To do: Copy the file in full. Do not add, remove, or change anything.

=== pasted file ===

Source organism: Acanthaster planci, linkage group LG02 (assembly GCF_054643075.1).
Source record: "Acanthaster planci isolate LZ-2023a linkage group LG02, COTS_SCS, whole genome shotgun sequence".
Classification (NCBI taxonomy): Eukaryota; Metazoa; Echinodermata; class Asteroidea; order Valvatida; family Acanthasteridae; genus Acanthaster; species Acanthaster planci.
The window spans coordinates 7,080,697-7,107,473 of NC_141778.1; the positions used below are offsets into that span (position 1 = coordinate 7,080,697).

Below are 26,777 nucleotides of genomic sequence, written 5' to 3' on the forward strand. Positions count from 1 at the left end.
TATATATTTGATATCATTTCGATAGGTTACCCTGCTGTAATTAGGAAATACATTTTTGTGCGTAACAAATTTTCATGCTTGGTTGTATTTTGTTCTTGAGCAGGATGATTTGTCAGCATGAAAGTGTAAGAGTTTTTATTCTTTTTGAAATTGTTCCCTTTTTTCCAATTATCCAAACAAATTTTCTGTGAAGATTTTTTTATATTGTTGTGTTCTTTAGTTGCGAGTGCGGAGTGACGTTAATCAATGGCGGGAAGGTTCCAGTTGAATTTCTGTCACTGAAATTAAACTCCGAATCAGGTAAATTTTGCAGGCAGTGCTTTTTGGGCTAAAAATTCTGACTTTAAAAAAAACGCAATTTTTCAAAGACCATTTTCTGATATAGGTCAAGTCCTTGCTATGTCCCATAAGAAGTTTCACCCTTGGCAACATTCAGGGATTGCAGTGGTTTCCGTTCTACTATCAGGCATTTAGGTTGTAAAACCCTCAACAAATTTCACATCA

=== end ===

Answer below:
Source organism: Acanthaster planci, linkage group LG02 (assembly GCF_054643075.1).
Source record: "Acanthaster planci isolate LZ-2023a linkage group LG02, COTS_SCS, whole genome shotgun sequence".
Classification (NCBI taxonomy): Eukaryota; Metazoa; Echinodermata; class Asteroidea; order Valvatida; family Acanthasteridae; genus Acanthaster; species Acanthaster planci.
The window spans coordinates 7,080,697-7,107,473 of NC_141778.1; the positions used below are offsets into that span (position 1 = coordinate 7,080,697).

Below are 26,777 nucleotides of genomic sequence, written 5' to 3' on the forward strand. Positions count from 1 at the left end.
TATATATTTGATATCATTTCGATAGGTTACCCTGCTGTAATTAGGAAATACATTTTTGTGCGTAACAAATTTTCATGCTTGGTTGTATTTTGTTCTTGAGCAGGATGATTTGTCAGCATGAAAGTGTAAGAGTTTTTATTCTTTTTGAAATTGTTCCCTTTTTTCCAATTATCCAAACAAATTTTCTGTGAAGATTTTTTTATATTGTTGTGTTCTTTAGTTGCGAGTGCGGAGTGACGTTAATCAATGGCGGGAAGGTTCCAGTTGAATTTCTGTCACTGAAATTAAACTCCGAATCAGGTAAATTTTGCAGGCAGTGCTTTTTGGGCTAAAAATTCTGACTTTAAAAAAAACGCAATTTTTCAAAGACCATTTTCTGATATAGGTCAAGTCCTTGCTATGTCCCATAAGAAGTTTCACCCTTGGCAACATTCAGGGATTGCAGTGGTTTCCGTTCTACTATCAGGCATTTAGGTTGTAAAACCCTCAACAAATTTCACATCA